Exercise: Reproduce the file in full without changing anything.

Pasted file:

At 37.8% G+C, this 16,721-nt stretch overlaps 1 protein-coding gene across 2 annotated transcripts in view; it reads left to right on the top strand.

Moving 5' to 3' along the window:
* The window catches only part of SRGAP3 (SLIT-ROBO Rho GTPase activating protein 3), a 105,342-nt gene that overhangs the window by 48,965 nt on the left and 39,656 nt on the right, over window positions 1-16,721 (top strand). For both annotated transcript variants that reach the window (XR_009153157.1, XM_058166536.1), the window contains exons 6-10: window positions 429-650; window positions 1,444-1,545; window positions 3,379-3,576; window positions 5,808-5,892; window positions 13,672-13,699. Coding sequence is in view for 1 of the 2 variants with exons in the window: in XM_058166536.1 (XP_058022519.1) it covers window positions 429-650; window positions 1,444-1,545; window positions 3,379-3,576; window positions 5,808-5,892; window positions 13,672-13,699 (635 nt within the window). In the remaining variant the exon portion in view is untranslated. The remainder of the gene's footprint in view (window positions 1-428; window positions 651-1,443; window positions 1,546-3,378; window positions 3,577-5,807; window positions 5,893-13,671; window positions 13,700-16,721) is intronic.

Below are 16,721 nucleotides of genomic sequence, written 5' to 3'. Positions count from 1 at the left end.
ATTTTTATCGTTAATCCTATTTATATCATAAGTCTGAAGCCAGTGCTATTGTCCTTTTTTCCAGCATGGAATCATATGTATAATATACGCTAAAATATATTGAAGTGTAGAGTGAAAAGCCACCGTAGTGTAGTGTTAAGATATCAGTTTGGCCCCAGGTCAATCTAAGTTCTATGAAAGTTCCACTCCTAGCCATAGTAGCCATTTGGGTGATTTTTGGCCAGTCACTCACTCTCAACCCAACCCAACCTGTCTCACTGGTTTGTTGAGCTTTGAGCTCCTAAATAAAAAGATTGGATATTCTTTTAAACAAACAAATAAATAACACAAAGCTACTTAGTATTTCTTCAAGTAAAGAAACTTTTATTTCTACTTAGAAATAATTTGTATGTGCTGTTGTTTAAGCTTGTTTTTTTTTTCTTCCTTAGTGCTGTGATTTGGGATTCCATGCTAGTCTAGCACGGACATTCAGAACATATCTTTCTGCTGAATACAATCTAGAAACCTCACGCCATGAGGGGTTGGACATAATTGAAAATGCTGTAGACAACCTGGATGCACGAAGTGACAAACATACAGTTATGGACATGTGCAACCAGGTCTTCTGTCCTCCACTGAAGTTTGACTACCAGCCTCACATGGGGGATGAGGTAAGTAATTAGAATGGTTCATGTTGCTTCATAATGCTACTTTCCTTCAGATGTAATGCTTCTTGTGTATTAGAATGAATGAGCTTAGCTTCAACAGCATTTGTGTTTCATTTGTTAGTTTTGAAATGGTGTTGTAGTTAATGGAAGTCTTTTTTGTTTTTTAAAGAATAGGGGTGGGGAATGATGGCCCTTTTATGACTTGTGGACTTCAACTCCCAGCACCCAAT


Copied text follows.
At 37.8% G+C, this 16,721-nt stretch overlaps 1 protein-coding gene across 2 annotated transcripts in view; it reads left to right on the top strand.

Moving 5' to 3' along the window:
* The window catches only part of SRGAP3 (SLIT-ROBO Rho GTPase activating protein 3), a 105,342-nt gene that overhangs the window by 48,965 nt on the left and 39,656 nt on the right, over window positions 1-16,721 (top strand). For both annotated transcript variants that reach the window (XR_009153157.1, XM_058166536.1), the window contains exons 6-10: window positions 429-650; window positions 1,444-1,545; window positions 3,379-3,576; window positions 5,808-5,892; window positions 13,672-13,699. Coding sequence is in view for 1 of the 2 variants with exons in the window: in XM_058166536.1 (XP_058022519.1) it covers window positions 429-650; window positions 1,444-1,545; window positions 3,379-3,576; window positions 5,808-5,892; window positions 13,672-13,699 (635 nt within the window). In the remaining variant the exon portion in view is untranslated. The remainder of the gene's footprint in view (window positions 1-428; window positions 651-1,443; window positions 1,546-3,378; window positions 3,577-5,807; window positions 5,893-13,671; window positions 13,700-16,721) is intronic.

Below are 16,721 nucleotides of genomic sequence, written 5' to 3'. Positions count from 1 at the left end.
ATTTTTATCGTTAATCCTATTTATATCATAAGTCTGAAGCCAGTGCTATTGTCCTTTTTTCCAGCATGGAATCATATGTATAATATACGCTAAAATATATTGAAGTGTAGAGTGAAAAGCCACCGTAGTGTAGTGTTAAGATATCAGTTTGGCCCCAGGTCAATCTAAGTTCTATGAAAGTTCCACTCCTAGCCATAGTAGCCATTTGGGTGATTTTTGGCCAGTCACTCACTCTCAACCCAACCCAACCTGTCTCACTGGTTTGTTGAGCTTTGAGCTCCTAAATAAAAAGATTGGATATTCTTTTAAACAAACAAATAAATAACACAAAGCTACTTAGTATTTCTTCAAGTAAAGAAACTTTTATTTCTACTTAGAAATAATTTGTATGTGCTGTTGTTTAAGCTTGTTTTTTTTTTCTTCCTTAGTGCTGTGATTTGGGATTCCATGCTAGTCTAGCACGGACATTCAGAACATATCTTTCTGCTGAATACAATCTAGAAACCTCACGCCATGAGGGGTTGGACATAATTGAAAATGCTGTAGACAACCTGGATGCACGAAGTGACAAACATACAGTTATGGACATGTGCAACCAGGTCTTCTGTCCTCCACTGAAGTTTGACTACCAGCCTCACATGGGGGATGAGGTAAGTAATTAGAATGGTTCATGTTGCTTCATAATGCTACTTTCCTTCAGATGTAATGCTTCTTGTGTATTAGAATGAATGAGCTTAGCTTCAACAGCATTTGTGTTTCATTTGTTAGTTTTGAAATGGTGTTGTAGTTAATGGAAGTCTTTTTTGTTTTTTAAAGAATAGGGGTGGGGAATGATGGCCCTTTTATGACTTGTGGACTTCAACTCCCAGCACCCAAT